A visiting US Navy admiral was seeking explanations from China's government Monday amid revelations that the aircraft carrier Kitty Hawk and its battle group were "stalked" by a Chinese submarine last month. The Washington Times said the incident took place during a routine deployment off Okinawa Oct. 26 and that the submarine was not detected until it surfaced close enough to be within firing range of its torpedoes. In Beijing, Adm. Gary Roughead, commander of the US Pacific Fleet, said he "really would like to know what the intent is in some of the developments that I see" from China's Navy. The US has promoted military exchanges with China, such as through invitations to observe various exercises and tour facilities, some of them sensitive, as the latter engages in a heavy buildup. But critics say the Chinese haven't reciprocated. In a related development, Iranian TV last week broadcast footage of US warships opeerating in the Persian Gulf that it said was taken by an unmanned drone.

Saying it is "not necessary," senior officials in South Korea confirmed Monday that their government won't help to intercept and inspect cargo ships from rival North Korea that may be smuggling nuclear weapons components or missiles. Critics said the announcement makes the monitoring of North Korean shipping much more difficult, since a US-led security initiative in the wake of the North's Oct. 9 nuclear weapons test allows for such interceptions only in the territorial waters of participating nations. The two Koreas have a joint agreement on maritime inspections, which the South may use at any time. It has yet to do so, however.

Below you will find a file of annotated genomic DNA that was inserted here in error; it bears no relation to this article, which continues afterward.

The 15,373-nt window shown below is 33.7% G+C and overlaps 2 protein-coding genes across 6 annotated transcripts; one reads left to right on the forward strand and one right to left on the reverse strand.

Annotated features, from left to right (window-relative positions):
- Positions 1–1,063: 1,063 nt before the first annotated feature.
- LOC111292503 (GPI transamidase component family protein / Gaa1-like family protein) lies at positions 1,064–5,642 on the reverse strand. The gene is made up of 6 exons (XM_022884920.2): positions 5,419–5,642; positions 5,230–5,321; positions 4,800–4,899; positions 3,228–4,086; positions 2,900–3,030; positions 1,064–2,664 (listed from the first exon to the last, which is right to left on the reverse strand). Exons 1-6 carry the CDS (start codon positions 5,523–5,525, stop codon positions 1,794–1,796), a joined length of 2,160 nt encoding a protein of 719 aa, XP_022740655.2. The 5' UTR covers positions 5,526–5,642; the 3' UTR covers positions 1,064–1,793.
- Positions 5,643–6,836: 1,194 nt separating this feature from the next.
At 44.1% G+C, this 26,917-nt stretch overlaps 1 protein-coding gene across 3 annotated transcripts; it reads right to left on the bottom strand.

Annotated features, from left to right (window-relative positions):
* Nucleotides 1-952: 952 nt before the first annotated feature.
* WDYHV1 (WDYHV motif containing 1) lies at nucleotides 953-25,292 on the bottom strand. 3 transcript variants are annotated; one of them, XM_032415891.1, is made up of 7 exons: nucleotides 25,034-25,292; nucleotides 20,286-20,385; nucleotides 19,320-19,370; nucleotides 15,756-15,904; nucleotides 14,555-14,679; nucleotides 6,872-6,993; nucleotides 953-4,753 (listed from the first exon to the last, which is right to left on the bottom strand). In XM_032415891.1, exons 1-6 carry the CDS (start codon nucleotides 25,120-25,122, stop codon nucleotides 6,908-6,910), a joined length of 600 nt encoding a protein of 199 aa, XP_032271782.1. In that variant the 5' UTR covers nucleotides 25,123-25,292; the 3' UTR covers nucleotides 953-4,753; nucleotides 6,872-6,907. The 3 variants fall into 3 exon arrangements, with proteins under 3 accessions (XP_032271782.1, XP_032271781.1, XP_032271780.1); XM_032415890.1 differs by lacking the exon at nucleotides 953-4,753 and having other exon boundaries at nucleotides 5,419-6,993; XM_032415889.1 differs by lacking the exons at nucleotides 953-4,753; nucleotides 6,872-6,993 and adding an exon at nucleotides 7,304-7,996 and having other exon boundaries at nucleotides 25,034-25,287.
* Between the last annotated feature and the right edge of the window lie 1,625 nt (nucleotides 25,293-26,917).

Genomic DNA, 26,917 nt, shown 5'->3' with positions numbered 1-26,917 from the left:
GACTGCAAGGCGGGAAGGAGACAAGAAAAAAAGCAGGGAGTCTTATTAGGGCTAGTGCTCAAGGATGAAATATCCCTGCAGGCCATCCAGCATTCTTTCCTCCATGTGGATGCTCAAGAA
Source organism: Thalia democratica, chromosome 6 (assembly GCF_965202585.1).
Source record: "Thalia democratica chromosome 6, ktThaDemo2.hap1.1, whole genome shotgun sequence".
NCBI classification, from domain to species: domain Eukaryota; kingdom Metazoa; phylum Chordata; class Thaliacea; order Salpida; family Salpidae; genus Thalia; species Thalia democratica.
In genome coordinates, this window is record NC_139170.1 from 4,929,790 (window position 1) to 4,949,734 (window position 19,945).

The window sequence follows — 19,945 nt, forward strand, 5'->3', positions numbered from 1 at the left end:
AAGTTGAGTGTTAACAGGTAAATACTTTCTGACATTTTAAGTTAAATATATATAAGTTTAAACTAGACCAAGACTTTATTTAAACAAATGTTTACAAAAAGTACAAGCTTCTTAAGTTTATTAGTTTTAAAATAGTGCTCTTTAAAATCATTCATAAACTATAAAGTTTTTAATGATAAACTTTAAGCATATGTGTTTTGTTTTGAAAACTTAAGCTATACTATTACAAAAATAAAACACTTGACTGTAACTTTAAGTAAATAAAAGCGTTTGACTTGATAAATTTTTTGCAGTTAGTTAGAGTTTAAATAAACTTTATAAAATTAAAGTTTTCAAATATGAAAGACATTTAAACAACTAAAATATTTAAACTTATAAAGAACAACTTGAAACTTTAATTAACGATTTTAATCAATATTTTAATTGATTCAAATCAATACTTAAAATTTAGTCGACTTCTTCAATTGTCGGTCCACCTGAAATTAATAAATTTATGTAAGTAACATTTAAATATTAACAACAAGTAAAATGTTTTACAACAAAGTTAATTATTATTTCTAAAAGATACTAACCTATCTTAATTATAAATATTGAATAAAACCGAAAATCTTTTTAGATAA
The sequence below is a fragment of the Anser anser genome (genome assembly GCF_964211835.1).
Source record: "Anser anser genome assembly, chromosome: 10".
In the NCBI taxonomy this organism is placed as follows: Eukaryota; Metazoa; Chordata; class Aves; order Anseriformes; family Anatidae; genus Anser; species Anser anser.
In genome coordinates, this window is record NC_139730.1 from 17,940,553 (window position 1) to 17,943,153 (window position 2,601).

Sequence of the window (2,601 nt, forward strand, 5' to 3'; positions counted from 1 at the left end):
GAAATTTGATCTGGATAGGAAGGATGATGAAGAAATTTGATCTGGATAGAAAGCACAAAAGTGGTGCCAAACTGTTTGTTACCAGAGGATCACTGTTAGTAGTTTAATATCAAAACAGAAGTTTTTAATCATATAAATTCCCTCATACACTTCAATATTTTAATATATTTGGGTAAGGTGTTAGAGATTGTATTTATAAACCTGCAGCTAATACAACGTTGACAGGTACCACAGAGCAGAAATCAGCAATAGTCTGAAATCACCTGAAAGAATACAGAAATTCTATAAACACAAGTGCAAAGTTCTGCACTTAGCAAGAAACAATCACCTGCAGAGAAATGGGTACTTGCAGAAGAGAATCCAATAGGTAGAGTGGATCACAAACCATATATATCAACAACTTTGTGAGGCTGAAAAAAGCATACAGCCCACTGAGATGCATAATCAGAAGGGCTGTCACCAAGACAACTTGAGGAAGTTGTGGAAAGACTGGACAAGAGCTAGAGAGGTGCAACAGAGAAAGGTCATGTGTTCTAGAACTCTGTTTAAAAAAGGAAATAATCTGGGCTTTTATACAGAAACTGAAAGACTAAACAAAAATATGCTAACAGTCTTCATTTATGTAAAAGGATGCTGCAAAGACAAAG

Clashes between police and thousands of protesters worsened Monday in the streets of Bangladesh's capital, and organizers of a mass strike against the government said they'd extend it into Tuesday unless their demands are met. One person died when he was struck by a police van and dozens of others were hurt as the two sides exchanged volleys of stones, rubber bullets, and tear gas. The 14-party alliance behind the protests seeks the removal of four elections commissioners before next January's voting.

Despite its deepening political crisis, Lebanon's government unanimously approved a UN tribunal for suspects in the 2005 assassination of former Prime Minister Rafik Hariri. The vote came over the protest of pro-Syrian President Emile Lahoud and the resignations of six cabinet members who represent Hizbullah or otherwise share Lahoud's loyalties. Senior Syrian officials are implicated in the assassination. All six resignations, which Prime Minister Fuad Siniora tried to reject, sharpen the divide between pro- and anti-Syrian forces and leave his cabinet without Shiite representation.

With ballot-counting nearing completion, residents in the small province of South Ossetia overwhelmingly voted for independence from Georgia, elections officials said. They put the "yes" vote as high as 99 percent. The referendum Sunday won't bring an immediate split, however, since Georgia does not recognize it as legitimate. But analysts said it could be used as another weapon by neighboring Russia, which has been retaliating against Georgia for pursuing closer ties with the West. South Ossetians held a similar referendum in 1992, but it was not recognized by any other country.

Illegally stored explosives caught fire, giving off toxic gas that killed 25 workers in China's latest coal mine accident, the Xinhua news agency reported Monday. It said nine others were trapped inside the mine, which had been ordered to close two months ago after its operating license expired. The accident took place in the same province, Shanxi, where a Nov. 5 explosion killed at least 35 miners. Rescue crews are still searching for 12 of their coworkers. In July, more than 50 coal miners died in yet another explosion in Shanxi.

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